Hey Hey Hey, Wouldn’t It Be Cool If…

I don’t really know why you would want to build a city on a Kuiper Belt Object (KBO), but then again, I’m not an alien.

We thought the aliens were watching I Love Lucy, but maybe they’re watching Cowboy Bebop instead

Loeb and Turner (2012) make an argument that artificial lighting could be a good universal “lamppost”: something that all technologically advanced species would do so as not to be subject to the whims of a diurnal cycle. I can think of quite a few problems with that: a species that evolved in a sub-surface ocean, species on tidally-locked worlds that never had a diurnal cycle, the ever-popular “post-biological life”, etc.

But okay, sure, let’s say everyone needs street-lamps. With current technology, we would be able to detect artificial lighting (on the scale of a large terrestrial city) on KBOs in our own solar system. Regardless of plausibility, that’s pretty cool!

That part is in bold because it’s obviously the way this paper came about. I don’t think there are any good arguments for why KBOs are the best place to search for extraterrestrial life. I’m open to being proven wrong, but the paper reads as a fun thought experiment based on a new technological capability rather than any serious suggestion for how humanity can find another intelligent species.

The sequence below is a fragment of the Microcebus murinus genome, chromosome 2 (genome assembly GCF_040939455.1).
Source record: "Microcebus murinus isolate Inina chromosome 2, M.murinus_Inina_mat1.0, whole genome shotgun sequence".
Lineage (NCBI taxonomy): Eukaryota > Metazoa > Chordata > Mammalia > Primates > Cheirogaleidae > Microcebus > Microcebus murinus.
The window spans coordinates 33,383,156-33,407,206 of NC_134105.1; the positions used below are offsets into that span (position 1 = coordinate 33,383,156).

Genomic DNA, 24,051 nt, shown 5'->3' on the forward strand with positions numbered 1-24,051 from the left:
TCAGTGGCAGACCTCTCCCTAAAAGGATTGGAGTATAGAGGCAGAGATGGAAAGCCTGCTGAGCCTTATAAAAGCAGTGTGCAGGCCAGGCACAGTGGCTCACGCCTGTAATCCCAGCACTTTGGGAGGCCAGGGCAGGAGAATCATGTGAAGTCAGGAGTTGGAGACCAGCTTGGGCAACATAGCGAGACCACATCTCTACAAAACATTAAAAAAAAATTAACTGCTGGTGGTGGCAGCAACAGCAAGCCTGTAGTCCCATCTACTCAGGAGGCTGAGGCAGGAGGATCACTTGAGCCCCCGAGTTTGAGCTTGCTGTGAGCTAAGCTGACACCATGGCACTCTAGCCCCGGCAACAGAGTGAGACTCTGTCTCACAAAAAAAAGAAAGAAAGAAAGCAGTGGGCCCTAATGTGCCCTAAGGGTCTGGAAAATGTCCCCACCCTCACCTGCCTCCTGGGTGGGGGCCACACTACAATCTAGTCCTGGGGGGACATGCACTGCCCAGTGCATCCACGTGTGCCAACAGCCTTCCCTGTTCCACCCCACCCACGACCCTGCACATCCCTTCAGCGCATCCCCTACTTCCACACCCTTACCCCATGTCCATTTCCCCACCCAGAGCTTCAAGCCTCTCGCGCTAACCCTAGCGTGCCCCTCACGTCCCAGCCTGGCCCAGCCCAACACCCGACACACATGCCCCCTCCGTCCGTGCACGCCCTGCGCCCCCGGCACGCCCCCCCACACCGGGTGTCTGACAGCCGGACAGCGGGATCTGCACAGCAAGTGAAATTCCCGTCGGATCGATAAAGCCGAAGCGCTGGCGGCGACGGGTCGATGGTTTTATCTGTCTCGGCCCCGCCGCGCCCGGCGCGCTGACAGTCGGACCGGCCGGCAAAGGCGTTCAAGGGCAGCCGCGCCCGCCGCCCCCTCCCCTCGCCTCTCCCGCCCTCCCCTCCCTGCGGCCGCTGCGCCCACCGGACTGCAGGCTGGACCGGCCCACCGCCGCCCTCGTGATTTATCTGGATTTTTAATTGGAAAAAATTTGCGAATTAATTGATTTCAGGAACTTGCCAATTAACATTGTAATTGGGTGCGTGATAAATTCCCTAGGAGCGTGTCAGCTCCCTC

The authors discuss a characteristic “flux-distance signature” that an artificially illuminated object would have. Based on a double r^2 relation (one in sunlight reaching the object, one for the backscattered light), a KBO that’s just reflecting naturally due to its albedo should increase in brightness by a factor of r^4 as it comes closer to the sun. Meanwhile, an object dominated by artificial illumination would only increase by r^2 as its source of luminosity approaches. Thus, if we notice any objects with this r^2 relation, we should really take note because that would be really weird.

The authors also discuss caveats and confounders of this idea (phase angles, outgassing, albedo variations, rotation, binary companions…), but indicate that all of these should be periodic with the exception of outgassing and should average out over years of observation. They also briefly talk about how this idea could be applied to exoplanets (with phase curves and such), but it doesn’t seem like the the technology is there yet.

This definitely felt to me like a good example of Davies and Wagner’s proposal of cost before plausibility¬†in SETI work (discussed in a previous post). They outline the logic behind the method pretty well, but if they were actually interested in the results instead of the theory they should’ve looked more into which pre-existing datasets could be used to attempt this kind of work. Because if someone* was interested in actually testing this idea, and not waiting for LSST etc., it would be nice to be able to hit the ground running on it.

As I indicated in my first sentence, I don’t really see a reason why there should be artificial lights on a KBO. They’re cold, they’re small, they don’t have thick atmospheres, they have no access to non-Kuiper Belt resources (what, you wanted something other than ice and dust?), etc. That said, if the search is easy to do and we can clear out some parameter space… perhaps it’s worthwhile.